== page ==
Univ of Utah offers 'Adolescent Gender Management' clinic
The University of Utah medical center offers “Adolescent Transgender Medicine” services, including “puberty blockers” and “gender-affirming hormones.”
UU Health, the school's medical center, has also created a clinic dedicated to youth transgender medicine, called the Adolescent Gender Management & Support Clinic (GEMS Clinic). It offers a "comprehensive clinic for transgender, non-binary, intersex, and non-conforming youth, as well as youth questioning their gender,” according to the Transgender Health Program.
The providers at the clinic are there to answer questions about a youth’s transition and help the individual with hormone therapy and suppression.
Families are expected to set up several appointments to prepare for the transition process. After starting hormones, UU Health says there should be a meeting about every three months for two years until the client has finished “gender-affirming puberty”.
During the first appointment, the clinic will review the transition process and contact the client’s mental health therapist. The second appointment consists of giving the client a physical exam, informing the client of benefits and risks of hormone therapy, and social support network. The client will start puberty blockers or hormonal therapy during the third meeting, and the fourth meeting will focus on any effects hormones have had on the client’s mood and body.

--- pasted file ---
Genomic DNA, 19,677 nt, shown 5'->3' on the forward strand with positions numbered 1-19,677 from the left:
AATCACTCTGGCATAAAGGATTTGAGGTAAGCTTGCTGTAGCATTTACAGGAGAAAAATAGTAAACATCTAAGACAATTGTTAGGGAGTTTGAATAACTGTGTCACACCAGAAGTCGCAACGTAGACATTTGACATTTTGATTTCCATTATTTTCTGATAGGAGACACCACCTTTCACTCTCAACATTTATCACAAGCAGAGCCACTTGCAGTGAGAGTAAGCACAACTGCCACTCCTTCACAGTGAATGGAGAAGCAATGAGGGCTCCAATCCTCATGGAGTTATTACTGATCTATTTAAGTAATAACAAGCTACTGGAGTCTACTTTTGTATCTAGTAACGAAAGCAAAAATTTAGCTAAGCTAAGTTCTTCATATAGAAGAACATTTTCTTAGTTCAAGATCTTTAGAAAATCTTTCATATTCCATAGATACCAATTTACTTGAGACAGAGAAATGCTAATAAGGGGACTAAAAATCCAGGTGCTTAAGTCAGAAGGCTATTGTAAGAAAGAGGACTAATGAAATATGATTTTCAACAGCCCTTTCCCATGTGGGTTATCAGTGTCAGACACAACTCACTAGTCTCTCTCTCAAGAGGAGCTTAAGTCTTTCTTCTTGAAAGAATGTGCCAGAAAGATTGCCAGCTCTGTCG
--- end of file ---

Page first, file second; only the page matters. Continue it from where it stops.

University of Utah also dedicates two health doctors to the adolescent health program, Adam W. Dell, MD, an instructor, and Nicole L. Mihalopoulos, MD, MPH. Both of them sit on the faculty of the Division of Adolescent Medicine at UU's School of Medicine.
“We attend one of the best universities for health research in our conference [The Pac-12], but yet our money goes toward helping kids suppress their natural hormones so boys can be girls, and girls can be boys," Ryan Barnes, a member of Turning Point USA at the University of Utah, told Campus Reform.
“I knew I was going to an extremely liberal school, but it’s frustrating when that money goes towards something I firmly disagree with. Why can’t the UU take that money and fund a research area for effective agricultural or wildlife conservation?” he continued.
Campus Reform reached out to the UU Health for comment but did not comment in time for publication.
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